In the other non-Qur'an examples that you gave me only the first one clearly demonstrated that إلا can be used to exclude a non related person. So far I've seen in MSA only إلا constructions where there was some kind of part-group relationship. Therefore it's quite possible that my confusion might have simply been caused by a lack of exposure to a larger variety of Arabic texts.

    What is it that you are really after? I get the feeling you have something in mind. . .
    Let me assure you that I have no ulterior motives; I'm just sometimes puzzled by the intricacies of Arabic grammar.
     

    آمين

    Senior Member
    English
    I might not have made it clear - but the examples below - were different to the example of where the excepted individual does not belong to the same genus as the group it is excepted from.


    1. (2:249) {فَشَرِبُوا۟ مِنْهُ إِلَّا قَلِيلًا مِّنْهُمْ}
    2. (4:66) {مَّا فَعَلُوهُ إِلَّا قَلِيلٌ مِّنْهُمْ}
    3. (11:81) {وَلَا يَلْتَفِتْ مِنكُمْ أَحَدٌ إِلَّا ٱمْرَأَتَكَ}
    4. (15:56) {وَمَن يَقْنَطُ مِن رَّحْمَةِ رَبِّهِۦٓ إِلَّا ٱلضَّآلُّونَ}
    5. (4:157) {مَا لَهُم بِهِۦ مِنْ عِلْمٍ إِلَّا ٱتِّبَاعَ ٱلظَّنِّ} - Although this I think could be variant of the above.



    - - -

    In the other non-Qur'an examples that you gave me only the first one clearly demonstrated that إلا can be used to exclude a non related person.

    Yes . . .but the genus can be of different levels, implied or explicit - it might not be obvious - but the difference is there in these 2 examples as well.

    سنشاهد كل الأفلام إلا "النبوءة الاخيرة" لانه وثائقي

    Here the difference of group is that of Films and Documentaries - they do belong to different class - but still have a relationship as to being video films


    فهمت كلامه الا الجزء الأخير كما كان في الفرنسية

    Again
    here the original language isn't mentioned but the implied sense is still there - that of 2 different languages. However both share a relationship of being languages. At one level they are the same genus - at another level they aren't. Hierarchical.

    - - -

    In the original example:


    وَإِذْ قُلْنَا لِلْمَلَائِكَةِ اسْجُدُوا لِآدَمَ فَسَجَدُوا إِلَّا إِبْلِيسَ كَانَ مِنَ الْجِنِّ

    Both the Jinn and Angel
    s are creations - both were 'beloved'* creations - hence why they were grouped in the first place. There has to be some kind of relationship there in the first place else there isn't much sense in totally random exceptions. In being intelligent creation both are the same genus . . . but of different type - as the Jinns have the capability to exercise free will. Also notice that structure is used to provide extra clarifications.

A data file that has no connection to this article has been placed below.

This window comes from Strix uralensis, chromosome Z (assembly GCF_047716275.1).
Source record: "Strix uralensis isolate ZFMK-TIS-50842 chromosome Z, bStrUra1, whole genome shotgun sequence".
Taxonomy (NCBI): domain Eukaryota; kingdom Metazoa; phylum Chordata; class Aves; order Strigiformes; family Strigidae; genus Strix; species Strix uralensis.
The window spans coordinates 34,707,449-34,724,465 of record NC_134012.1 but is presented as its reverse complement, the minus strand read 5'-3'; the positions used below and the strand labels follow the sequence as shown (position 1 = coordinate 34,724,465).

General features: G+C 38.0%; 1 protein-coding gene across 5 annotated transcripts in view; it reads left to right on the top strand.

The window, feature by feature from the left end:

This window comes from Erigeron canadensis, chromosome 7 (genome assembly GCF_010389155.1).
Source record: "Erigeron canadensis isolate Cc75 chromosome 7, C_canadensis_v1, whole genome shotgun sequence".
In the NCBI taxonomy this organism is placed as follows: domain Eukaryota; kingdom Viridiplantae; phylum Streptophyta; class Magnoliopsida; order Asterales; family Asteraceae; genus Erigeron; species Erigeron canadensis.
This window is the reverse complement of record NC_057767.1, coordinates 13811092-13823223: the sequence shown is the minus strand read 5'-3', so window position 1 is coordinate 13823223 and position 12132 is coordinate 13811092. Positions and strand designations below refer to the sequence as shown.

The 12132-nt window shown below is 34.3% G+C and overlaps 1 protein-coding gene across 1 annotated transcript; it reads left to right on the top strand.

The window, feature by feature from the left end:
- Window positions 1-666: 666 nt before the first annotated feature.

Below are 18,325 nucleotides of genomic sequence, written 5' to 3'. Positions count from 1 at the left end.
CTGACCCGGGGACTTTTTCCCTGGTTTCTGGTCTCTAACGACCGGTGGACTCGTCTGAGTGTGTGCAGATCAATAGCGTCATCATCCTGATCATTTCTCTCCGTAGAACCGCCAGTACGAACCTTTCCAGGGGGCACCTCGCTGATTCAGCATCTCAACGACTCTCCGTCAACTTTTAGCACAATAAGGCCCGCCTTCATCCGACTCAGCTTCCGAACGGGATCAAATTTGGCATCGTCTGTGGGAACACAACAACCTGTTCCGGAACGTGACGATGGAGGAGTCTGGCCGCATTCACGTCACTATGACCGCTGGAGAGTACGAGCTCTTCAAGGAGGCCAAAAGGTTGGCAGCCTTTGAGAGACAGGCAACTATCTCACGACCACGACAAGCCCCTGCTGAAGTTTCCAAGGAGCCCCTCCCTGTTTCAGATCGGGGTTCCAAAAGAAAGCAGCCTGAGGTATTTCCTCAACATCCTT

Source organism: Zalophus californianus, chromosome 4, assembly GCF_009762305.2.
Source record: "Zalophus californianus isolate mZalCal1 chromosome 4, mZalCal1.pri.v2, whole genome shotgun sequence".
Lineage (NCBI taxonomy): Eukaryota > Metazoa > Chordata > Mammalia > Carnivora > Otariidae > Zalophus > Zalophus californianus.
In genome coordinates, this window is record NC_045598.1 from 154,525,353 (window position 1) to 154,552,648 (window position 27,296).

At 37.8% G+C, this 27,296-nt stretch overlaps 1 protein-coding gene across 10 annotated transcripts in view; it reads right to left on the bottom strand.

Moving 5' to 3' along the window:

*or dutiful and etc . . . couldn't think of an apt word.

    - - -

    I hope my amateurish explanations make some sense and aren't a further confusion.

    - - -

    Let me assure you that I have no ulterior motives; I'm just sometimes puzzled by the intricacies of Arabic grammar.

    OK . . . it is just the link that you gave was somewhat controversial.
     

    إسكندراني

    Senior Member
    عربي (مصر)ـ | en (gb)
    I have no idea if these are all examples of تغليب, but I have some light corrections:
    قلت لطلاب خذوا هذه الكتب، فأخذوها إلا كريم كان المساعد
    I said to_students "Take these books" and they took them - except Karim who was the assistant

    سنشاهد كل الأفلام إلا "النبوءة الاخيرة" لأنه وثائقي
    We will watch all the films except "The last prophecy" because it is a documentary.

    فهمت كلامه إلا الجزء الأخير لأنّه كان بالفرنسية
    I understood his speech except the last part as it was in French.
     
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    آمين

    Senior Member
    English
    I have no idea if these are all examples of تغليب, but I have some light corrections:

    These examples weren't showing Taghleeb - but exception where the genus of the excepted individual is different from the group of things excepted from [the grammar rule above]. Variants of the Quranic Verse quoted.

    Thanks for the corrections esp. فأخذواها

    - - -

    فهمت كلامه إلا الجزء الأخير لأنّه كان بالفرنسية

    This however I dispute because to me my original isn't grammatically invalid:

    فهمت كلامه الا الجزء الأخير كما كان في الفرنسية

    But if you think it is - please point out the actual fault. I have come across both في and ب being used with كان - also كما is its usage wrong? In English the sense would be correct.



     
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    آمين

    Senior Member
    English
    Actually it's فأخذوها
    The problem with your suggestion is as follows: